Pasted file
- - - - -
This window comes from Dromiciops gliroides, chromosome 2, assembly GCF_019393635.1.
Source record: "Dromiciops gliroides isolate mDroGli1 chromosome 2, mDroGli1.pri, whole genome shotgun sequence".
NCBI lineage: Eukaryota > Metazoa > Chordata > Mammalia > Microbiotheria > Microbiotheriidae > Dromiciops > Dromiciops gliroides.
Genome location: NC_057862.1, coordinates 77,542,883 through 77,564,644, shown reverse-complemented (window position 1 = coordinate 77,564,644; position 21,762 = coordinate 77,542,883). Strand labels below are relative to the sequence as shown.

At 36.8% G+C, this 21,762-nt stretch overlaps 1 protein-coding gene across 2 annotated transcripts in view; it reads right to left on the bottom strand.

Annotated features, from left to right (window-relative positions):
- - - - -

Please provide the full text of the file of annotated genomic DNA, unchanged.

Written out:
This window comes from Dromiciops gliroides, chromosome 2, assembly GCF_019393635.1.
Source record: "Dromiciops gliroides isolate mDroGli1 chromosome 2, mDroGli1.pri, whole genome shotgun sequence".
NCBI lineage: Eukaryota > Metazoa > Chordata > Mammalia > Microbiotheria > Microbiotheriidae > Dromiciops > Dromiciops gliroides.
Genome location: NC_057862.1, coordinates 77,542,883 through 77,564,644, shown reverse-complemented (window position 1 = coordinate 77,564,644; position 21,762 = coordinate 77,542,883). Strand labels below are relative to the sequence as shown.

At 36.8% G+C, this 21,762-nt stretch overlaps 1 protein-coding gene across 2 annotated transcripts in view; it reads right to left on the bottom strand.

Annotated features, from left to right (window-relative positions):